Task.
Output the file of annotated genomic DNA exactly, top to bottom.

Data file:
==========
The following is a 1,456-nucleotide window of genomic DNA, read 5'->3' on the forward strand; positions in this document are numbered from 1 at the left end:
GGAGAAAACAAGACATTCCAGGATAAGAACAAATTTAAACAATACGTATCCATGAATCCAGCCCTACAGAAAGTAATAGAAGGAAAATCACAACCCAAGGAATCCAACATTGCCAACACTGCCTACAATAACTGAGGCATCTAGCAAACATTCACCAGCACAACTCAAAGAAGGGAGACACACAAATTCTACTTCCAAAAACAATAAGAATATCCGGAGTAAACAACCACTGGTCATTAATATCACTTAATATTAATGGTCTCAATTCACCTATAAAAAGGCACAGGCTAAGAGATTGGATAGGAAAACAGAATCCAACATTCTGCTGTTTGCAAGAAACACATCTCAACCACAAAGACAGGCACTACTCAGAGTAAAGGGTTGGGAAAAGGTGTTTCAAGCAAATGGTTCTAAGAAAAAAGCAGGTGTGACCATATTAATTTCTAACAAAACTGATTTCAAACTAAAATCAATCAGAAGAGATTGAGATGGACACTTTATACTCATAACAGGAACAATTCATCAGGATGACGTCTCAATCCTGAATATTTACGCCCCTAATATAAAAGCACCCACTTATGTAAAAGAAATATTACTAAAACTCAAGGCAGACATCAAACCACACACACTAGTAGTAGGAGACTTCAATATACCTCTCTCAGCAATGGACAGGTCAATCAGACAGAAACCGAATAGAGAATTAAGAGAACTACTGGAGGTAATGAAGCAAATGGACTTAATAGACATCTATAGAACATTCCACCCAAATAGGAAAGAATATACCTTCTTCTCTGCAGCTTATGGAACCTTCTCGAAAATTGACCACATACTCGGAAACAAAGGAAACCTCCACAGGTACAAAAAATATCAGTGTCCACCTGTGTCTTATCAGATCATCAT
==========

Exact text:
The following is a 1,456-nucleotide window of genomic DNA, read 5'->3' on the forward strand; positions in this document are numbered from 1 at the left end:
GGAGAAAACAAGACATTCCAGGATAAGAACAAATTTAAACAATACGTATCCATGAATCCAGCCCTACAGAAAGTAATAGAAGGAAAATCACAACCCAAGGAATCCAACATTGCCAACACTGCCTACAATAACTGAGGCATCTAGCAAACATTCACCAGCACAACTCAAAGAAGGGAGACACACAAATTCTACTTCCAAAAACAATAAGAATATCCGGAGTAAACAACCACTGGTCATTAATATCACTTAATATTAATGGTCTCAATTCACCTATAAAAAGGCACAGGCTAAGAGATTGGATAGGAAAACAGAATCCAACATTCTGCTGTTTGCAAGAAACACATCTCAACCACAAAGACAGGCACTACTCAGAGTAAAGGGTTGGGAAAAGGTGTTTCAAGCAAATGGTTCTAAGAAAAAAGCAGGTGTGACCATATTAATTTCTAACAAAACTGATTTCAAACTAAAATCAATCAGAAGAGATTGAGATGGACACTTTATACTCATAACAGGAACAATTCATCAGGATGACGTCTCAATCCTGAATATTTACGCCCCTAATATAAAAGCACCCACTTATGTAAAAGAAATATTACTAAAACTCAAGGCAGACATCAAACCACACACACTAGTAGTAGGAGACTTCAATATACCTCTCTCAGCAATGGACAGGTCAATCAGACAGAAACCGAATAGAGAATTAAGAGAACTACTGGAGGTAATGAAGCAAATGGACTTAATAGACATCTATAGAACATTCCACCCAAATAGGAAAGAATATACCTTCTTCTCTGCAGCTTATGGAACCTTCTCGAAAATTGACCACATACTCGGAAACAAAGGAAACCTCCACAGGTACAAAAAATATCAGTGTCCACCTGTGTCTTATCAGATCATCAT